A High-Fat Diet May Be Bad for Your Gut Bacteria
Eating too much fat may be bad for your gut bacteria, a new study from China suggests.
The study involved more than 200 young, healthy adults who were assigned to eat either a low, moderate or high-fat diet for six months. Those in the high-fat diet group saw "unfavorable changes" in their levels of certain gut bacteria and the compounds these bacteria produce, the researchers said.
Such changes might have negative consequences" over the long term, such as an increased risk of metabolic diseases like Type 2 diabetes, the authors wrote in the study, published Feb. 19 in the journal Gut.
The findings may be particularly relevant for people in China and other countries where diets are increasingly becoming more "Westernized," compared with the traditional diets of the region. The findings might also apply to people in developed countries like the U.S. who already have diets with high fat intake, but more research is needed to examine this, the authors said. [5 Ways Gut Bacteria Affect Your Health]
In addition, the study was conducted in young and healthy adults (ages 18 to 35 years old), so it's unclear if the findings apply to other groups of people.
Gut bacteria and fat
Previous studies have shown that people's diets can affect their gut bacteria, and that obesity has been linked to reductions in certain types of such bacteria. But relatively few studies have examined changes in gut bacteria after assigning people to a specific diet.
In the new study, participants were randomly assigned to one of three diet groups: The low-fat group, which got 20 percent of their daily calories from fat and 66 percent from carbohydrates; the moderate-fat group, which got 30 percent of daily calories from fat and 56 percent from carbs; and the high-fat group, which got 40 percent of daily calories from fat and 46 percent from carbs.
The total number of calories and amount of protein and fiber in participants' diet was the same for all groups. The participants also gave blood and stool samples at the start and end of the study.
At the end of the six-month study, participants in the low-fat diet group saw increases in levels of so-called good bacteria called Blautia and Faecalibacterium compared with their levels at the study start; those in the high-fat diet group had decreased levels of these bacteria. Blautia and Faecalibacterium bacteria help produce a fatty acid called butyrate, which is a key source of energy for bowel cells and has anti-inflammatory properties, the researchers said.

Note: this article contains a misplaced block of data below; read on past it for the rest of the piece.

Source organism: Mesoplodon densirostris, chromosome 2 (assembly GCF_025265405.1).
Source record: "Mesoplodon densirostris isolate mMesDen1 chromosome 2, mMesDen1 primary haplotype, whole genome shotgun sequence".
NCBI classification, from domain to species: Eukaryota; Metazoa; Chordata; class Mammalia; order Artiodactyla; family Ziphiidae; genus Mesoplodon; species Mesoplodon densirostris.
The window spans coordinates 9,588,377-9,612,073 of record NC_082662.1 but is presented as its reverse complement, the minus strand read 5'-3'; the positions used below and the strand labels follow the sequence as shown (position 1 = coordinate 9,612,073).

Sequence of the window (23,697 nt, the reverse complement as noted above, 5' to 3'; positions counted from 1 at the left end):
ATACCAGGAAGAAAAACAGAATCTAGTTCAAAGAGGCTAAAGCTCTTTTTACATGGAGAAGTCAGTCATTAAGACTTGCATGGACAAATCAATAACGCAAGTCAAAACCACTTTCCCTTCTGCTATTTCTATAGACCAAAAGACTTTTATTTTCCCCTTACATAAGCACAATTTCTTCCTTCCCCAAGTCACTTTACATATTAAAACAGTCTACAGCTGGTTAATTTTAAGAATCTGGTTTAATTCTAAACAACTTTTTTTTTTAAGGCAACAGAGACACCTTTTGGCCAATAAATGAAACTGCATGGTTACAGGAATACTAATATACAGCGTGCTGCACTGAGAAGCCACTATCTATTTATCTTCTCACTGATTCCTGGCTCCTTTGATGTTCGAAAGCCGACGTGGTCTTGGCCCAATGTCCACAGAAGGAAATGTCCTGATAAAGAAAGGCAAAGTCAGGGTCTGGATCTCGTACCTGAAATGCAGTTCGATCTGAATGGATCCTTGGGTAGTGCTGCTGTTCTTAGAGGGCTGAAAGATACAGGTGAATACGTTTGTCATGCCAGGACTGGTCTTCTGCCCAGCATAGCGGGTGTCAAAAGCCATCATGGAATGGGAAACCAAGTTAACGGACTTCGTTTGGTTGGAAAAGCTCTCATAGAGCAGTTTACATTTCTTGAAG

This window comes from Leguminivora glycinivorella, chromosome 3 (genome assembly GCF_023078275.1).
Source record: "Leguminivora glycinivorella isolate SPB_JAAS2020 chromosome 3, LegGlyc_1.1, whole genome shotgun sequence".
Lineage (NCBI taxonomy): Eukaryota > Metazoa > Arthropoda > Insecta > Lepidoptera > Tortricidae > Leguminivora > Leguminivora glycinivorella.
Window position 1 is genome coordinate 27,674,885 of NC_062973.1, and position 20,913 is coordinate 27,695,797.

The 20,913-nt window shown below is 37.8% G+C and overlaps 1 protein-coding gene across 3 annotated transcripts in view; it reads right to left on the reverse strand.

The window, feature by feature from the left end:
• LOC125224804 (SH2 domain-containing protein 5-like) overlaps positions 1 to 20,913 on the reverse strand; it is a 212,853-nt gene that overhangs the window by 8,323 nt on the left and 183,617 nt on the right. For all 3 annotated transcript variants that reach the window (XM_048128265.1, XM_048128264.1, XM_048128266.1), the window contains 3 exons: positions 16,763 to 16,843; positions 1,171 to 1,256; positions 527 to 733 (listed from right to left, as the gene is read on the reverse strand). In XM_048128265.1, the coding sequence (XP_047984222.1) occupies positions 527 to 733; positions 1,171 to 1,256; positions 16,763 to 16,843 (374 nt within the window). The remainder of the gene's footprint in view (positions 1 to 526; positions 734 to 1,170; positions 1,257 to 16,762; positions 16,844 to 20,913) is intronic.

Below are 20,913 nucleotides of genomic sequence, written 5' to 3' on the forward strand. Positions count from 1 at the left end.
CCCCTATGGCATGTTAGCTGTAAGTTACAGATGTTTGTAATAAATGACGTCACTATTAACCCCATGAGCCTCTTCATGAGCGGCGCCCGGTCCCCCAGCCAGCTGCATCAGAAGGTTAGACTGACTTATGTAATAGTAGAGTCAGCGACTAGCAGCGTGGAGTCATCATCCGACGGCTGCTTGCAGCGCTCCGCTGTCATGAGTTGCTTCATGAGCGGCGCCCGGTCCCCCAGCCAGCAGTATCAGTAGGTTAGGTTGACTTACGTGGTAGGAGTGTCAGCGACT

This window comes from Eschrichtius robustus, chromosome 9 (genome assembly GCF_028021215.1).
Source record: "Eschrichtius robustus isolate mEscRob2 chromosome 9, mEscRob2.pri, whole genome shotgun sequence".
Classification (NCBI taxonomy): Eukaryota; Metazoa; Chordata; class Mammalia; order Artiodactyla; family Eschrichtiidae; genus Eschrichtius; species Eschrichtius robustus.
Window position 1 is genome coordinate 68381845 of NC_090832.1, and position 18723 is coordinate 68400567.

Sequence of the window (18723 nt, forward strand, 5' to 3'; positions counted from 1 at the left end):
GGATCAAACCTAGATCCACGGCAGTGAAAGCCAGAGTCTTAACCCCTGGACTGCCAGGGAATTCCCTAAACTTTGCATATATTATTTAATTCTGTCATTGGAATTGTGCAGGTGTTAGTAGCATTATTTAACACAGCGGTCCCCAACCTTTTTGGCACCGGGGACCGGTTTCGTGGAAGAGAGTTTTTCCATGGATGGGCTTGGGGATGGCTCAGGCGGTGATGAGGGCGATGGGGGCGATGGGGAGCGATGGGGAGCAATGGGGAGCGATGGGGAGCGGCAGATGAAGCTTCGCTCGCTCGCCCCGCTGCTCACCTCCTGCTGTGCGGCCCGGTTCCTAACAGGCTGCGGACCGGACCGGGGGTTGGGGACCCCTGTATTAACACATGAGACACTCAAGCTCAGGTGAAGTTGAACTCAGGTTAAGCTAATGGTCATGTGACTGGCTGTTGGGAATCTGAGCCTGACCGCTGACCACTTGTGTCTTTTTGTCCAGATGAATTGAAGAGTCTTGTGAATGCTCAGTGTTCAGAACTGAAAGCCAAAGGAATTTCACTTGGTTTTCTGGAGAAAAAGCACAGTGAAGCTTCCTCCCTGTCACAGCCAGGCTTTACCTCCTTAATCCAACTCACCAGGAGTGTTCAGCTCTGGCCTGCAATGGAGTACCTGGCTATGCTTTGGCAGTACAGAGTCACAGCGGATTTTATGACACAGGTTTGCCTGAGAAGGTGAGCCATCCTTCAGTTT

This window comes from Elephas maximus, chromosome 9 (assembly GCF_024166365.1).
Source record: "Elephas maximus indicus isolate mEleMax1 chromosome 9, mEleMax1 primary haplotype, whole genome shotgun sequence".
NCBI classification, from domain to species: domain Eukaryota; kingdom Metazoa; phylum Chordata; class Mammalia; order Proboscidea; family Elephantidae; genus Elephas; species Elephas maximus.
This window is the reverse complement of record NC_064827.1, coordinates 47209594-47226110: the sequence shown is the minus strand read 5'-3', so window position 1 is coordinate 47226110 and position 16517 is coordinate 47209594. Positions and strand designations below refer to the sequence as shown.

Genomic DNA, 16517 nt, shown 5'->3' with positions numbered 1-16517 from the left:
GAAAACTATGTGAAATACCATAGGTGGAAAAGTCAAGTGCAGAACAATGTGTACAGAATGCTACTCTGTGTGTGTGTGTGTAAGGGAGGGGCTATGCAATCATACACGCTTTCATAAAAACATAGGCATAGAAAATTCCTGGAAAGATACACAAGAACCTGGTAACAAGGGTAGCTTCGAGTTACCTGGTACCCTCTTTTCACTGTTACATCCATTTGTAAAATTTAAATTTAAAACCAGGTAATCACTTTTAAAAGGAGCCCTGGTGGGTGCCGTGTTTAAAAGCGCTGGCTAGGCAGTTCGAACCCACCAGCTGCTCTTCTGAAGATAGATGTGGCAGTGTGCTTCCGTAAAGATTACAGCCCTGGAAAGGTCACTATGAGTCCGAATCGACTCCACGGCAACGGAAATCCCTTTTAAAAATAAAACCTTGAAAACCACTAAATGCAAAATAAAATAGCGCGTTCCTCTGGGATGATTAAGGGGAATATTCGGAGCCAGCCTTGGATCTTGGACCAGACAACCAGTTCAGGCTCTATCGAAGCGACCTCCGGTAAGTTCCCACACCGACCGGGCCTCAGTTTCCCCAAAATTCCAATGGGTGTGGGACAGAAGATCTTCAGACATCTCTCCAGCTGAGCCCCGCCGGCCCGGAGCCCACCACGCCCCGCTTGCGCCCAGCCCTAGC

Indeed, when the researchers measured levels of butyrate in participants' stool samples, they saw that those in the low-fat group had increased levels of this compound at the end of the study, while those in the high-fat group had reduced levels.
What's more, over the course of the study, people in the high-fat diet group experienced increases in levels of bacteria called Bacteroides and Alistipes, which have been linked with Type 2 diabetes.
People in the high-fat diet group also had increases in levels of so-called long-chain fatty acids, which are thought to stimulate inflammation in the body. Indeed, the researchers found increased levels of certain markers of inflammation in the blood of participants in the high-fat group.
"Compared with a lower fat diet, long-term consumption of a higher fat diet appears to" have negative effects, at least for healthy young adults in China who are transitioning to a more Westernized diet, the researchers said.
The study noted that participants in all three diet groups lost weight during the study, with the low-fat diet group losing the most weight. It's unclear if the weight loss could be related to some of the changes seen in participants' gut bacteria and metabolic markers, so future research is needed to clarify this, the authors said.
The research was carried out at the People's Liberation Army General Hospital in Beijing and Zhejiang University in Hangzhou, China.
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Originally published on Live Science.
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Rachael is a Live Science contributor, and was a former channel editor and senior writer for Live Science between 2010 and 2022. She has a master's degree in journalism from New York University's Science, Health and Environmental Reporting Program. She also holds a B.S. in molecular biology and an M.S. in biology from the University of California, San Diego. Her work has appeared in Scienceline, The Washington Post and Scientific American.
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